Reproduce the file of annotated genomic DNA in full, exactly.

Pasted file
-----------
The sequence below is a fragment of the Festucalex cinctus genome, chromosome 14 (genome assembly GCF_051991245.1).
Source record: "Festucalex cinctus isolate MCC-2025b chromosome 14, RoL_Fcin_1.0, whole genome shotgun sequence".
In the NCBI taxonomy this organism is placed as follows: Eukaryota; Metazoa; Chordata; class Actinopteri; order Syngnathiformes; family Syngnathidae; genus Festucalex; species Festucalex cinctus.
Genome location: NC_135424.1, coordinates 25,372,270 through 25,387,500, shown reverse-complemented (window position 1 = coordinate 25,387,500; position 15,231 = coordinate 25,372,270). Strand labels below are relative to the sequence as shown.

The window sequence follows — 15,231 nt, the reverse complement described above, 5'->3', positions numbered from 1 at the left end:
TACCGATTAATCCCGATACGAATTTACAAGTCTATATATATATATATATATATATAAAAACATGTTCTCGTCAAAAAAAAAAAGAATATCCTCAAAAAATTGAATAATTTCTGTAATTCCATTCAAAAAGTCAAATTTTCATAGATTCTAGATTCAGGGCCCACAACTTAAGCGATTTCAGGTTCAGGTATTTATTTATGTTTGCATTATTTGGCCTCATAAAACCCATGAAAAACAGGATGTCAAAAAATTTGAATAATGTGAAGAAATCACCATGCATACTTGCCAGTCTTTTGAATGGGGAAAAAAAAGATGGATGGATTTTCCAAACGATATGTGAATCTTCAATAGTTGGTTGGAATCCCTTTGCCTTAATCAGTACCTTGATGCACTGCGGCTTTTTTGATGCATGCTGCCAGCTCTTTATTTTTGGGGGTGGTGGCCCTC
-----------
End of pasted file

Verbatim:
The sequence below is a fragment of the Festucalex cinctus genome, chromosome 14 (genome assembly GCF_051991245.1).
Source record: "Festucalex cinctus isolate MCC-2025b chromosome 14, RoL_Fcin_1.0, whole genome shotgun sequence".
In the NCBI taxonomy this organism is placed as follows: Eukaryota; Metazoa; Chordata; class Actinopteri; order Syngnathiformes; family Syngnathidae; genus Festucalex; species Festucalex cinctus.
Genome location: NC_135424.1, coordinates 25,372,270 through 25,387,500, shown reverse-complemented (window position 1 = coordinate 25,387,500; position 15,231 = coordinate 25,372,270). Strand labels below are relative to the sequence as shown.

The window sequence follows — 15,231 nt, the reverse complement described above, 5'->3', positions numbered from 1 at the left end:
TACCGATTAATCCCGATACGAATTTACAAGTCTATATATATATATATATATATATAAAAACATGTTCTCGTCAAAAAAAAAAAGAATATCCTCAAAAAATTGAATAATTTCTGTAATTCCATTCAAAAAGTCAAATTTTCATAGATTCTAGATTCAGGGCCCACAACTTAAGCGATTTCAGGTTCAGGTATTTATTTATGTTTGCATTATTTGGCCTCATAAAACCCATGAAAAACAGGATGTCAAAAAATTTGAATAATGTGAAGAAATCACCATGCATACTTGCCAGTCTTTTGAATGGGGAAAAAAAAGATGGATGGATTTTCCAAACGATATGTGAATCTTCAATAGTTGGTTGGAATCCCTTTGCCTTAATCAGTACCTTGATGCACTGCGGCTTTTTTGATGCATGCTGCCAGCTCTTTATTTTTGGGGGTGGTGGCCCTC